A Cummins Christams – Part 2

Happy 2015, everyone! I know, Christmas is over. Wrapping paper and boxes have been left by the curb and the tree has been stored for next year. But in the world of the Cultivated Cupboard, it’s still Christmas. Those of you who read my last blog post may remember I promised a follow-up post with my first favorite Cummins Christmas food tradition. Well, I’m a little late, but here it goes. WARNING: This post is not for the faint of heart or squeamish!

Each year on Christmas day, my family roasts a whole suckling pig. For as long as I can remember, and well before that, Christmas day has revolved around the pig. Hours of preparation and cooking all resulting in the juicy, tender pork. Now, I won’t post a real recipe today as I know most of you will not be running out and purchasing a whole pig from your local butcher, but if you’d like further details, comment here and I’d be happy to provide answers to any questions!

The roasting of the pig actually begins on Christmas eve when my Grandpa butterflies the pig and my mom and grandma coat the inside in a generous layer of chimichurri, an Argentine sauce used for grilled meats consisting of spices and oil. That vanilla description definitely does not do it justice. This flavorful sauce is a staple in the Cummins household that can be used to spice up everything from roasted pork loins to chargrilled steaks to roasted vegetables. Don’t worry, I’ll post a recipe for this soon. (This is the part where any squeamish readers should probably check out).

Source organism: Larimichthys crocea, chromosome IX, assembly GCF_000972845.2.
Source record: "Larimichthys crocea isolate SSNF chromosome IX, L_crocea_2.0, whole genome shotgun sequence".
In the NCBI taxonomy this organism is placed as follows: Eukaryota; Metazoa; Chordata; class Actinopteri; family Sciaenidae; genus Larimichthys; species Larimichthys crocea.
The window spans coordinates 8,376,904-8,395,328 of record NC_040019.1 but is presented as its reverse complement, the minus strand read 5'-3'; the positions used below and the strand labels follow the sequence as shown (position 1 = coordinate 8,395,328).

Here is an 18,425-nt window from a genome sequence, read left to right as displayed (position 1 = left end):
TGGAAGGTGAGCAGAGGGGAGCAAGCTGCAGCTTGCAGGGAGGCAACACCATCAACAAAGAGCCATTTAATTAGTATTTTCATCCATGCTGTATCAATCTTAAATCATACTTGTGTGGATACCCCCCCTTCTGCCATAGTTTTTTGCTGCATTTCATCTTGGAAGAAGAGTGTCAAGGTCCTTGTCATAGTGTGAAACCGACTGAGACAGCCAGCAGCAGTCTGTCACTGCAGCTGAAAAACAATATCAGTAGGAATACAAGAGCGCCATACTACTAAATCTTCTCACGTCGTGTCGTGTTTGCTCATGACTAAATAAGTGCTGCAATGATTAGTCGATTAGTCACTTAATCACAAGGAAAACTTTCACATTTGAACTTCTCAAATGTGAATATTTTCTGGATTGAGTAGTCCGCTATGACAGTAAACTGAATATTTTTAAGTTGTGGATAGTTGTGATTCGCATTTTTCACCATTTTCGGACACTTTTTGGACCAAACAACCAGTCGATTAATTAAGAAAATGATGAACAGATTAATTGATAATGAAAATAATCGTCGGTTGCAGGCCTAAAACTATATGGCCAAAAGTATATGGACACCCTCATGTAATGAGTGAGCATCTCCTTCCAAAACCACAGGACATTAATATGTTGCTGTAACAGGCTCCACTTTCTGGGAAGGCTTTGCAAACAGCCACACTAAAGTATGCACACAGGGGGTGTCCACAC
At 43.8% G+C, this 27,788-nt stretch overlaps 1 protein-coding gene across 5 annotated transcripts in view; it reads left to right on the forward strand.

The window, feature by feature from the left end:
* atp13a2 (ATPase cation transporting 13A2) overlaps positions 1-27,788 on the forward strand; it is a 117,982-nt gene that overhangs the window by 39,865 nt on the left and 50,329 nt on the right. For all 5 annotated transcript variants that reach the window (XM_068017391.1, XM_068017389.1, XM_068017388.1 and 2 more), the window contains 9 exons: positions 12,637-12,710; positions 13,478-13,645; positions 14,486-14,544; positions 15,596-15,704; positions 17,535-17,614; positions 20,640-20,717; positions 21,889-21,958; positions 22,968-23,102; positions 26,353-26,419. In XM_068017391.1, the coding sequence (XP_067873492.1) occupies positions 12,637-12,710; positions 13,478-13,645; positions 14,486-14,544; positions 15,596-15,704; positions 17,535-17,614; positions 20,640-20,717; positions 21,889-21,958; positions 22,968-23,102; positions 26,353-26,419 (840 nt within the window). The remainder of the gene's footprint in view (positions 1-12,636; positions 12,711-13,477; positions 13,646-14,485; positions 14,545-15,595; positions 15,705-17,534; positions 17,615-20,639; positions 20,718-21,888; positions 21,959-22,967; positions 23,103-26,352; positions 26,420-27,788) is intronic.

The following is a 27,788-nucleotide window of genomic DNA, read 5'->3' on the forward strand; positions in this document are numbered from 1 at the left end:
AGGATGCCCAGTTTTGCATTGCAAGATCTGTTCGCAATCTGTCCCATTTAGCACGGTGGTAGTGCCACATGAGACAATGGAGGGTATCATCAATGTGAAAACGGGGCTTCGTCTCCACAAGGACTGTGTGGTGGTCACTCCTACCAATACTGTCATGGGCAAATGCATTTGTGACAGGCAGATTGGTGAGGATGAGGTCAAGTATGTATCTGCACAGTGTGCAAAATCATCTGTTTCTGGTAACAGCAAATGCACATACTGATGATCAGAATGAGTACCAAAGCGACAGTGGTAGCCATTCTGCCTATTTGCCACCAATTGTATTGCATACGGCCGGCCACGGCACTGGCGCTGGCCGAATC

Inside Pig Use_editedOnce prepared, the pig rests in the fridge for 24 hours or so, absorbing the rich flavors of the chimicurri. In past years, we have always cooked the pig on the grill for several hours over low heat. But this year, my dad purchased La Caja China, a kind of outdoor oven box. For this method of cooking, the pig is placed inside a metal box under a screen covered with hot coals.

La Caja ChinaWe were all a bit nervous to step outside of our comfort zone with our traditional Christmas dinner, but the results were fantastic. The meat was incredibly tender and flavorful and my grandpa and dad could actually spend the day with the family, rather than standing by the grill watching the pig. But the best part of using La Caja China was the skin. Crispy and flavorful, it was well worth the nutritional implications.

Pig Top FinishedAfter about two and a half hours of roasting, my grandpa carved the pig and we all sat down to a memorable meal of pork, roasted potatoes, pea salad, and grilled vegetables. Oh, and of course, several bottles of fantastic wine. We don’t have a ton of family Christmas traditions, but I wouldn’t want to spend my Christmas any other way.

Christmas Table Use_edited



Add yours →

  1. Carrie (this is really Jim) Irre January 6, 2015 — 8:37 pm

    Holy crap! I’m slobbering all over the computer desk! I need a recipe for the Chimicurri! I can use that on my smoked meat. I have a smoker that has a 3 1/2 x 4 foot cooking grate. I want one of those cooking boxes. How big was the pig? I’ve helped roast an 80 lb pig over slow coals before. Somehow I don’t think an 80 pounder would fit in that box. Happy New Year to you and your family!


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